When it comes to adoption of new communication technologies, the church has typically been at the forefront. The first book ever printed on Gutenberg’s press was the Bible, after all. Beginning in the 1950s and 60s Billy Graham took the format of the tent revival global by utilizing satellite broadcast technology. A cursory glance at the app store or Youtube will yield dozens of Bible reading apps, plans, and sermon podcasts. And yet until recent events, churches still revolved mostly around the weekly rhythm of in-person services on Sundays and weeknight Bible studies. The COVID-19 pandemic has thrust humanity—and the church—into a new and unprecedented reality. More than 3 billion people worldwide have been told to shelter inside and distance themselves from anyone who is not a part of their household. This “new normal” has forced the church to change the means by which she cares for her people. A silver lining that could be drawn from the pandemic is that it has arisen at a time when technology has helped believers connect through a myriad of digital channels: video conferencing, social media, group chats, live streaming, and more.
Church leaders are having to switch from becoming organizers of in-person gatherings to daily online teachers and media producers. Older congregations that were previously resistant to taking services online or utilizing social media have been goaded by necessity to learn those mediums.
Following the first week of shelter-in-place orders across the country, church leaders convened in a thread on the Church Communications Facebook group to share what they learned about conducting church solely online. One user wrote, “We learned that if people are motivated to commune, they’ll learn new technologies to do it! We had all ages participating in Zoom rooms. So encouraging to see our older folks willing to try new things.”
Another observed, “We learned that online church doesn’t have to look like in-person church. We shot videos in closer, used more intimate, comforting surroundings, and tried to make sure everyone made eye contact with the camera. In the end our ‘worship service’ lasted 35 minutes, but it felt right.”
Other forms of technology are helping churches engage their congregations in this new all-digital form of human connection. At a time when they can’t physically pass the offering plate, churches are encouraging their congregants to enroll in online giving, recurring giving being the most preferable option as it creates predictability and stability when everything else seems uncertain. Before the pandemic, churches with a smaller percentage of their budget coming from recurring online giving have had to rethink their strategies (something that will continue to change the longer people are told to stay home).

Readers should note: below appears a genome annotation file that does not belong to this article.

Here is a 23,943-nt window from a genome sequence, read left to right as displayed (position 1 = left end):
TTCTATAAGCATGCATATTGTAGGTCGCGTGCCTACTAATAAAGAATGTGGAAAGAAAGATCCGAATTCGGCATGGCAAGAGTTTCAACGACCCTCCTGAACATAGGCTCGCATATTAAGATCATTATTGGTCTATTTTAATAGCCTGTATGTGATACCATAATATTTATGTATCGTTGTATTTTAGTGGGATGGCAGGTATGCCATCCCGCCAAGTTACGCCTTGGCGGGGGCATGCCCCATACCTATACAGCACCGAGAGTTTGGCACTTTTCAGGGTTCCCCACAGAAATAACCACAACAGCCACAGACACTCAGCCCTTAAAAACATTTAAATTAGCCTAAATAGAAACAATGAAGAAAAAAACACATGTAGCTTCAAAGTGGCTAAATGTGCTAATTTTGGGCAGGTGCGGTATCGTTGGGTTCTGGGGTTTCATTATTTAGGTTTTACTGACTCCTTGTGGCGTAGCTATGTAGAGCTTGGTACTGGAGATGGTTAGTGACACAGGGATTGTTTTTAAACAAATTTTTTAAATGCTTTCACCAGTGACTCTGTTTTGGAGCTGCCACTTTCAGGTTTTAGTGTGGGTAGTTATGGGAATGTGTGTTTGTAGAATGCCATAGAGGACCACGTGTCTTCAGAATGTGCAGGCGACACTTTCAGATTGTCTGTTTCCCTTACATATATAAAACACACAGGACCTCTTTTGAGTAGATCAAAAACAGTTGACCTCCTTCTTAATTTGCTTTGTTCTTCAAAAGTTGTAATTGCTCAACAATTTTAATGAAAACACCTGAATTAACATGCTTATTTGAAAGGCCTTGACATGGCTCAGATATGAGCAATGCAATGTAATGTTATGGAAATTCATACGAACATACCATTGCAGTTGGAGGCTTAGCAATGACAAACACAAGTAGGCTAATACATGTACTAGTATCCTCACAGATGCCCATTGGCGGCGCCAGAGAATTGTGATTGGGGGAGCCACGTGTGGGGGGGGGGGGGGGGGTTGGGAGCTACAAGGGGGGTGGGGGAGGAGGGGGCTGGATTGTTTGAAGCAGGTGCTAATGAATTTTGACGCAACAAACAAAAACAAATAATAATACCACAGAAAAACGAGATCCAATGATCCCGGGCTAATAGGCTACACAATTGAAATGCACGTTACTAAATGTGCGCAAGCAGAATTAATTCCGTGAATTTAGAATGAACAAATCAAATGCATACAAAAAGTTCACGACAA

Church management systems enable staff and believers connect, to check in with individual people using personalized links sent via email. ChMS’s with mobile-first design like TouchPoint enable churches to embed live streamed services and downloadable resources that empower families to connect at home, or in virtual groups.
Churches have always been organizations centered around innovative uses of media to share the Gospel and help believers connect. The early church met in private homes, face-to-face with their congregants. In the COVID-19 world, we’ve oddly returned to that format, just mediated through digital channels. Eventually, the church will meet corporately again. Until then, how will she adapt to the new normal?
Author Bio: Leah Davenport serves a Marketing Manager for TouchPoint Software, a church management system based in Dallas, Texas. TouchPoint was birthed out of Bellevue Baptist Church in Memphis, Tennessee with a vision of being built by the church for the church. A Pursuant Group company, TouchPoint serves hundreds of churches. The web-based, mobile-first solution helps churches move believers toward maturity by supplying tools that engage and connect people to community.